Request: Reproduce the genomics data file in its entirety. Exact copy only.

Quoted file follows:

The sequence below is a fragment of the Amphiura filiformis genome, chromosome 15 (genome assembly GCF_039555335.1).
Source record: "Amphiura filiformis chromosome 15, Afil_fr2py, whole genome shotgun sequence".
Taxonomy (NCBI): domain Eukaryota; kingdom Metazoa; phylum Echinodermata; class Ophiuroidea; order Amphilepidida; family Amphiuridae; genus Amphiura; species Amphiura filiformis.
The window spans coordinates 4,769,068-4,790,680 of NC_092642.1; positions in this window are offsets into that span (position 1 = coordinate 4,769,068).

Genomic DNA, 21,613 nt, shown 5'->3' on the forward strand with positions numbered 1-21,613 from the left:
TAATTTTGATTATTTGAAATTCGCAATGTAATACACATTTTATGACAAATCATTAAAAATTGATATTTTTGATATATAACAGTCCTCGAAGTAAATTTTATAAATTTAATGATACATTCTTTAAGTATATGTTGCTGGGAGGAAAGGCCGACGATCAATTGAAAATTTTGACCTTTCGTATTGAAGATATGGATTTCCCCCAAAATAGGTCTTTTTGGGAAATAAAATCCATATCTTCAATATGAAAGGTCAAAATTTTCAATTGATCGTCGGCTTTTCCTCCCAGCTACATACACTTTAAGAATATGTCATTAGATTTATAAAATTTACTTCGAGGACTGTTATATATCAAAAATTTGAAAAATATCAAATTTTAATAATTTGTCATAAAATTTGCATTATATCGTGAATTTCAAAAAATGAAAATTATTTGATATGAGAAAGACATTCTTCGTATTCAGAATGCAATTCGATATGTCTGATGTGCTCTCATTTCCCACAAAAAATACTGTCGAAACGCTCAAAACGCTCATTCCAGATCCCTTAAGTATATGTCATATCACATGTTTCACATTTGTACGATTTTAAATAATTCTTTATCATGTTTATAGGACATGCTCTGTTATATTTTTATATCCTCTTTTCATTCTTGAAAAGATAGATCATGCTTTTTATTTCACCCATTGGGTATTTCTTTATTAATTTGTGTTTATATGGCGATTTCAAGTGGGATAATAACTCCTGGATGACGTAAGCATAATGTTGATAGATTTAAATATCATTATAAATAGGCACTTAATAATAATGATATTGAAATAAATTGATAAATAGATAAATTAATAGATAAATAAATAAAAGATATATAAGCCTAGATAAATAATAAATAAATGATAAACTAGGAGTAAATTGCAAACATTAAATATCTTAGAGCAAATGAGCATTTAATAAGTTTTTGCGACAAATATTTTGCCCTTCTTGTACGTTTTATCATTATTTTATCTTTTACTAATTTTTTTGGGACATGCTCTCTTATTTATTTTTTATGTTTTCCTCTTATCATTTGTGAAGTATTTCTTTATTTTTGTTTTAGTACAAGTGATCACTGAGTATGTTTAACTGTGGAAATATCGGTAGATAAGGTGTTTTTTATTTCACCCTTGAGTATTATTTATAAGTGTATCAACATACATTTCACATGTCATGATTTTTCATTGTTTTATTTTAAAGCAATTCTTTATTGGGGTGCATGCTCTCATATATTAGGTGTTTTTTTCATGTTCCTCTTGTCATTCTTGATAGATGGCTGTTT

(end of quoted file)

The sequence below is a fragment of the Amphiura filiformis genome, chromosome 15 (genome assembly GCF_039555335.1).
Source record: "Amphiura filiformis chromosome 15, Afil_fr2py, whole genome shotgun sequence".
Taxonomy (NCBI): domain Eukaryota; kingdom Metazoa; phylum Echinodermata; class Ophiuroidea; order Amphilepidida; family Amphiuridae; genus Amphiura; species Amphiura filiformis.
The window spans coordinates 4,769,068-4,790,680 of NC_092642.1; positions in this window are offsets into that span (position 1 = coordinate 4,769,068).

Genomic DNA, 21,613 nt, shown 5'->3' on the forward strand with positions numbered 1-21,613 from the left:
TAATTTTGATTATTTGAAATTCGCAATGTAATACACATTTTATGACAAATCATTAAAAATTGATATTTTTGATATATAACAGTCCTCGAAGTAAATTTTATAAATTTAATGATACATTCTTTAAGTATATGTTGCTGGGAGGAAAGGCCGACGATCAATTGAAAATTTTGACCTTTCGTATTGAAGATATGGATTTCCCCCAAAATAGGTCTTTTTGGGAAATAAAATCCATATCTTCAATATGAAAGGTCAAAATTTTCAATTGATCGTCGGCTTTTCCTCCCAGCTACATACACTTTAAGAATATGTCATTAGATTTATAAAATTTACTTCGAGGACTGTTATATATCAAAAATTTGAAAAATATCAAATTTTAATAATTTGTCATAAAATTTGCATTATATCGTGAATTTCAAAAAATGAAAATTATTTGATATGAGAAAGACATTCTTCGTATTCAGAATGCAATTCGATATGTCTGATGTGCTCTCATTTCCCACAAAAAATACTGTCGAAACGCTCAAAACGCTCATTCCAGATCCCTTAAGTATATGTCATATCACATGTTTCACATTTGTACGATTTTAAATAATTCTTTATCATGTTTATAGGACATGCTCTGTTATATTTTTATATCCTCTTTTCATTCTTGAAAAGATAGATCATGCTTTTTATTTCACCCATTGGGTATTTCTTTATTAATTTGTGTTTATATGGCGATTTCAAGTGGGATAATAACTCCTGGATGACGTAAGCATAATGTTGATAGATTTAAATATCATTATAAATAGGCACTTAATAATAATGATATTGAAATAAATTGATAAATAGATAAATTAATAGATAAATAAATAAAAGATATATAAGCCTAGATAAATAATAAATAAATGATAAACTAGGAGTAAATTGCAAACATTAAATATCTTAGAGCAAATGAGCATTTAATAAGTTTTTGCGACAAATATTTTGCCCTTCTTGTACGTTTTATCATTATTTTATCTTTTACTAATTTTTTTGGGACATGCTCTCTTATTTATTTTTTATGTTTTCCTCTTATCATTTGTGAAGTATTTCTTTATTTTTGTTTTAGTACAAGTGATCACTGAGTATGTTTAACTGTGGAAATATCGGTAGATAAGGTGTTTTTTATTTCACCCTTGAGTATTATTTATAAGTGTATCAACATACATTTCACATGTCATGATTTTTCATTGTTTTATTTTAAAGCAATTCTTTATTGGGGTGCATGCTCTCATATATTAGGTGTTTTTTTCATGTTCCTCTTGTCATTCTTGATAGATGGCTGTTT